Here’s a quick rundown of what you can expect over the next few days.

Crash course on the MBTA budget crisis
TODAY, Friday, April 6, 3 p.m.
State House Steps

Over the years, the MBTA’s financial viability has been wrecked by Big Dig debt, forward funding, and interest rate swaps ($26 million owed annually to Wall Street banks; the MBTA now possesses a total debt load of $5.2 billion and counting. How did the MBTA get into this position? What are the current proposals on the table? How does this occupation fit into this plan?

Riding the Rails: Outreach Training
TODAY, Friday, April 6, 4:30 p.m.
State House steps

Take our message directly to T riders across Boston – no hikes, no cuts, no layoffs! This is about as direct as outreach can get. Spend a few hours learning how to talk to strangers, and help us start a longer conversation about the T.

Occupy MBTA Meeting + Open Strategy Session
TODAY, Friday, April 6, 6 pm
State House Steps

A comprehensive overview of where we are, what our demands are, why these dates are important, and so forth, followed by an action assembly to talk plans, strategy, and next steps. ALL ARE WELCOME — please come, a great place to plug in for the first time and learn more about this campaign, and figure out what you can do in the next eight days to really drive this message home.

Camp Charlie Potluck and Teach-In
Saurday, April 7, 1 pm – 4 pm
State House steps

Bring a dish to share and join us for an teach-ins about the fight to save the T and the broader struggle for transit justice. Interest rate swaps, debt cancellation, history fo the T, and more. For more details, contact: Josh Golin (golingolin@yahoo.com)

Joint Committee on Transportation Hearing on Bill H.4011
Monday, April 9, 10 am
State House, Room B-1

This is a big one. On Monday, Deval Patrick will offer a short-term solution to this year’s gap in the MBTA’s budget – a $51 million transfer from the Motor Vehicles Inspection Trust Fund at the MBTA. The proposal acknowledges a structural deficit, yet fails to make any provisions forlong-term funding of the MBTA. At the same time, he will be recommending that MassDOT amend its current lease agreement with the Rose Kennedy Greenway Conservancy Board to require the Conservancy to comply with open meeting and public records laws.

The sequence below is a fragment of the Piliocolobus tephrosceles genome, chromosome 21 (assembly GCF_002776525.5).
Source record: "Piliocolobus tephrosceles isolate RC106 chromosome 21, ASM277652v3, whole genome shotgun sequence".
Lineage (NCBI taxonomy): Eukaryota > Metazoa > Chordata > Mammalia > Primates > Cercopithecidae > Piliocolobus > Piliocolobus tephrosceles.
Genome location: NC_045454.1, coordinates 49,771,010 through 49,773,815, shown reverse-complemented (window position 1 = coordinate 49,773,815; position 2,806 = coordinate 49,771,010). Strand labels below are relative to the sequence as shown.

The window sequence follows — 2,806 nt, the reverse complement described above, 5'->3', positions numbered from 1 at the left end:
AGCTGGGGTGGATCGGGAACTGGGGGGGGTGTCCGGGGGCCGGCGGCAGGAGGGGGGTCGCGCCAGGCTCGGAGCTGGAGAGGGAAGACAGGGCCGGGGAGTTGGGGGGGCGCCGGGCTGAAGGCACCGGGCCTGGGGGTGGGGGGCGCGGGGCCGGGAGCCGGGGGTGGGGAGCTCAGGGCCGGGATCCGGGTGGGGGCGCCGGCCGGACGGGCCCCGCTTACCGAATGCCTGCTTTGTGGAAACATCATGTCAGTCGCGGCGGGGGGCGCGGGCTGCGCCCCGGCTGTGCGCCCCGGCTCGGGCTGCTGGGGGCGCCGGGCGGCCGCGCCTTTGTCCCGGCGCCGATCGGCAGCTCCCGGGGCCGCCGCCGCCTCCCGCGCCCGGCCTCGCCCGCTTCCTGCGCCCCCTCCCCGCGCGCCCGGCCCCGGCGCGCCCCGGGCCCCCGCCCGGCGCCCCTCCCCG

Both issues have obvious relevance of Occupy MBTA! Join us as we call on Governor Patrick to offer a comprehensive plan that builds force in the entire state — not just piece by piece correction.

WHY HERE? WHY THESE DATES?

Many people have asked, “Why ten days? What happens on the 14th?”

By law, the MBTA must balance its budget every year by April 15. But the MBTA can’t balance its budget — it has been chronically underfunded for years, with no allocation made to cover huge losses under Forward Funding and the Big Dig debt. The recommendation that came forward on April 4 — a 23% fare hike across the board, plus cuts to buses, with more to come next year — is an unacceptable solution, which leaves us with a $200 million deficit for the upcoming year.